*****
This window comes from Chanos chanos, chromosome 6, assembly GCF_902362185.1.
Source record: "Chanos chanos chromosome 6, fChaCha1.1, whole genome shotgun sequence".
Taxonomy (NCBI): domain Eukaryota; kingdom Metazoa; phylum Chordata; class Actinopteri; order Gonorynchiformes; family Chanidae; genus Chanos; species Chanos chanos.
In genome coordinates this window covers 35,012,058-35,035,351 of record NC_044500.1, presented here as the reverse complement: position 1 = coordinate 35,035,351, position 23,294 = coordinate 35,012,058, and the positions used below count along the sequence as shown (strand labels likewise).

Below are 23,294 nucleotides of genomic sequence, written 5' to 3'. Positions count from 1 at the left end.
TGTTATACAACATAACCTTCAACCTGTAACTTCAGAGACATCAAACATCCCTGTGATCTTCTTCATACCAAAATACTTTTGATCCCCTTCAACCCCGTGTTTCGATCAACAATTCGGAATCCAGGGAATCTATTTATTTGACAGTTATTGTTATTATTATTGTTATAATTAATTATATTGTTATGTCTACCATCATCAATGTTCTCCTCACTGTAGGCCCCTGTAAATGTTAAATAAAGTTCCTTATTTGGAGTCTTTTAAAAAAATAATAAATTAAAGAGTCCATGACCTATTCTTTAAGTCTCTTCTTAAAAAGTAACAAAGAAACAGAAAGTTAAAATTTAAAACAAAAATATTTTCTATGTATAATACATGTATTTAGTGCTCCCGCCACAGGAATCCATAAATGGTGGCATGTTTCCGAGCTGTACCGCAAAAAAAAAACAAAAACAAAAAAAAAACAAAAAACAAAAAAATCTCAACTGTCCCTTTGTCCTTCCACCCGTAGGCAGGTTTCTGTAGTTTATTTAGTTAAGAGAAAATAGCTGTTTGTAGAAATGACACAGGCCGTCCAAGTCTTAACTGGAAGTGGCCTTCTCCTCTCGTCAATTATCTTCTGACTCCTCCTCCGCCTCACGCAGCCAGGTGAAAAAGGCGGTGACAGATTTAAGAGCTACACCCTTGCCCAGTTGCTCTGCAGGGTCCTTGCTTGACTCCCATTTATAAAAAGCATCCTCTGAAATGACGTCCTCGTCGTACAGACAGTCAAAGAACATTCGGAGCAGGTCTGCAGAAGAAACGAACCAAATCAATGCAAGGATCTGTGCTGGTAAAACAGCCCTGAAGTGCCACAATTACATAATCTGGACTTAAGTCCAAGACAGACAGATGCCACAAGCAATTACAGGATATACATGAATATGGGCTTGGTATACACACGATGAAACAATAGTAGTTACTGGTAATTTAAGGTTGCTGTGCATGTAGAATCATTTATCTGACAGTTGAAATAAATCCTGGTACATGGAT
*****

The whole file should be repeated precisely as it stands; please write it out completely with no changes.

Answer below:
This window comes from Chanos chanos, chromosome 6, assembly GCF_902362185.1.
Source record: "Chanos chanos chromosome 6, fChaCha1.1, whole genome shotgun sequence".
Taxonomy (NCBI): domain Eukaryota; kingdom Metazoa; phylum Chordata; class Actinopteri; order Gonorynchiformes; family Chanidae; genus Chanos; species Chanos chanos.
In genome coordinates this window covers 35,012,058-35,035,351 of record NC_044500.1, presented here as the reverse complement: position 1 = coordinate 35,035,351, position 23,294 = coordinate 35,012,058, and the positions used below count along the sequence as shown (strand labels likewise).

Below are 23,294 nucleotides of genomic sequence, written 5' to 3'. Positions count from 1 at the left end.
TGTTATACAACATAACCTTCAACCTGTAACTTCAGAGACATCAAACATCCCTGTGATCTTCTTCATACCAAAATACTTTTGATCCCCTTCAACCCCGTGTTTCGATCAACAATTCGGAATCCAGGGAATCTATTTATTTGACAGTTATTGTTATTATTATTGTTATAATTAATTATATTGTTATGTCTACCATCATCAATGTTCTCCTCACTGTAGGCCCCTGTAAATGTTAAATAAAGTTCCTTATTTGGAGTCTTTTAAAAAAATAATAAATTAAAGAGTCCATGACCTATTCTTTAAGTCTCTTCTTAAAAAGTAACAAAGAAACAGAAAGTTAAAATTTAAAACAAAAATATTTTCTATGTATAATACATGTATTTAGTGCTCCCGCCACAGGAATCCATAAATGGTGGCATGTTTCCGAGCTGTACCGCAAAAAAAAAACAAAAACAAAAAAAAAACAAAAAACAAAAAAATCTCAACTGTCCCTTTGTCCTTCCACCCGTAGGCAGGTTTCTGTAGTTTATTTAGTTAAGAGAAAATAGCTGTTTGTAGAAATGACACAGGCCGTCCAAGTCTTAACTGGAAGTGGCCTTCTCCTCTCGTCAATTATCTTCTGACTCCTCCTCCGCCTCACGCAGCCAGGTGAAAAAGGCGGTGACAGATTTAAGAGCTACACCCTTGCCCAGTTGCTCTGCAGGGTCCTTGCTTGACTCCCATTTATAAAAAGCATCCTCTGAAATGACGTCCTCGTCGTACAGACAGTCAAAGAACATTCGGAGCAGGTCTGCAGAAGAAACGAACCAAATCAATGCAAGGATCTGTGCTGGTAAAACAGCCCTGAAGTGCCACAATTACATAATCTGGACTTAAGTCCAAGACAGACAGATGCCACAAGCAATTACAGGATATACATGAATATGGGCTTGGTATACACACGATGAAACAATAGTAGTTACTGGTAATTTAAGGTTGCTGTGCATGTAGAATCATTTATCTGACAGTTGAAATAAATCCTGGTACATGGAT